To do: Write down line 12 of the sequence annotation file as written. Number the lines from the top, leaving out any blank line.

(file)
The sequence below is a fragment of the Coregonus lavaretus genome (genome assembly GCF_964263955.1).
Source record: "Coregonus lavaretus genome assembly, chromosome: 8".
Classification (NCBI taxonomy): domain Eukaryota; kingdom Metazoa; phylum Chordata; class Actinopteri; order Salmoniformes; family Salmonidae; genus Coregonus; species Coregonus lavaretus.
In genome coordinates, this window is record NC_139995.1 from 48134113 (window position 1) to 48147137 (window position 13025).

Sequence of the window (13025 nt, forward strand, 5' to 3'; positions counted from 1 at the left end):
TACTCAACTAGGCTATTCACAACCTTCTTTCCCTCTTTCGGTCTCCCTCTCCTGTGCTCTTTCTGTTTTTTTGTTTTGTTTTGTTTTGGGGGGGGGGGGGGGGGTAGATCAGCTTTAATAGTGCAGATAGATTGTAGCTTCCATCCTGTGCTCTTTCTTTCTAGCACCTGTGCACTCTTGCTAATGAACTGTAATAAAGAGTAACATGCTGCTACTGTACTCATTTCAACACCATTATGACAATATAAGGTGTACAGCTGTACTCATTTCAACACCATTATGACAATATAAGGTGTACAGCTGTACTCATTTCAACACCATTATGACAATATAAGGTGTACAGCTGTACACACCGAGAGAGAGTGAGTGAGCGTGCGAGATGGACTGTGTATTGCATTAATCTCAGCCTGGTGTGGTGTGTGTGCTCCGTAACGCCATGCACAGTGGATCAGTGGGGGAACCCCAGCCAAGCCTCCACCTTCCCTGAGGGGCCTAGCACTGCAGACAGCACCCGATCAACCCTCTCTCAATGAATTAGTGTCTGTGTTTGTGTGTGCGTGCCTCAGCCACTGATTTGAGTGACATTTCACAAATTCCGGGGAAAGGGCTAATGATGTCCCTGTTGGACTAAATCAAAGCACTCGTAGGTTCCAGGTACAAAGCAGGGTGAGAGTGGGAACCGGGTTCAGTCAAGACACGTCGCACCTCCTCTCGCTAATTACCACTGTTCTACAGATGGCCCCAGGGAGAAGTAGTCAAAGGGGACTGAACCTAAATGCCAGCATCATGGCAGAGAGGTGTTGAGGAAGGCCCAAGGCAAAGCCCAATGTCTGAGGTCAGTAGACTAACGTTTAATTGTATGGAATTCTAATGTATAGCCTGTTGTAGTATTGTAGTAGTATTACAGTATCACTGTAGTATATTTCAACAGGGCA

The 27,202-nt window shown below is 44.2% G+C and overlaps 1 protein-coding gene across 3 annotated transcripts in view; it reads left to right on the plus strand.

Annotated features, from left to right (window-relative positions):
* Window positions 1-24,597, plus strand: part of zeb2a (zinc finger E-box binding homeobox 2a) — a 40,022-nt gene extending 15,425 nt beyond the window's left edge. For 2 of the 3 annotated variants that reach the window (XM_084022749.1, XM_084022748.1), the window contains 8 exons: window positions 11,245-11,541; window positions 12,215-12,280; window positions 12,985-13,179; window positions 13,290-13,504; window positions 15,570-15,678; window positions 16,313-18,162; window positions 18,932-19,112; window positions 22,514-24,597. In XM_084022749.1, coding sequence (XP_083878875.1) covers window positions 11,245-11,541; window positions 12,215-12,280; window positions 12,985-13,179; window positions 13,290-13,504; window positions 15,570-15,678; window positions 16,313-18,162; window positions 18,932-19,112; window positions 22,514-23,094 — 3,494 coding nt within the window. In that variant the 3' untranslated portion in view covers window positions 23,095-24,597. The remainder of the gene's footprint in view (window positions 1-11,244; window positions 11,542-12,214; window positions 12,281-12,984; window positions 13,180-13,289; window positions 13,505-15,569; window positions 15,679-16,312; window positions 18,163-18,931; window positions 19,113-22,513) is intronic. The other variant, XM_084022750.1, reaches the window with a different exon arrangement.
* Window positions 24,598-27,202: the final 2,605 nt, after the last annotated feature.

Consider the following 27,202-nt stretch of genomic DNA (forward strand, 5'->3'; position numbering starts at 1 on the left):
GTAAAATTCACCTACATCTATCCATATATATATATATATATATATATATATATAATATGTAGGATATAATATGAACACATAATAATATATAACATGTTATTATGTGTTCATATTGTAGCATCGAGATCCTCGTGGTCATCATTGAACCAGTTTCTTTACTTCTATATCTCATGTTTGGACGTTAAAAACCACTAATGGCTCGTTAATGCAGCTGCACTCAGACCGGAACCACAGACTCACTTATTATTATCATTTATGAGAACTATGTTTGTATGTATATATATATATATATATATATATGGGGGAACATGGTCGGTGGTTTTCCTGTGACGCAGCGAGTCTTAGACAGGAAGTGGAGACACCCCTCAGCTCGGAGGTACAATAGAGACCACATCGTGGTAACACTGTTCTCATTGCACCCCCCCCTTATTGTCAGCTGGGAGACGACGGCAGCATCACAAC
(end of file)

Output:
GTAAAATTCACCTACATCTATCCATATATATATATATATATATATATATATATAATATGTAGGATATAATATGAACACATAATAATATATAACATGTTATTATGTGTTCATATTGTAGCATCGAGATCCTCGTGGTCATCATTGAACCAGTTTCTTTACTTCTATATCTCATGTTTGGACGTTAAAAACCACTAATGGCTCGTTAATGCAGCTGCACTCAGACCGGAACCACAGACTCACTTATTATTATCATTTATGAGAACTATGTTTGTATGTATATATATATATATATATATATATGGGGGAACATGGTCGGTGGTTTTCCTGTGACGCAGCGAGTCTTAGACAGGAAGTGGAGACACCCCTCAGCTCGGAGGTACAATAGAGACCACATCGTGGTAACACTGTTCTCATTGCACCCCCCCCTTATTGTCAGCTGGGAGACGACGGCAGCATCACAAC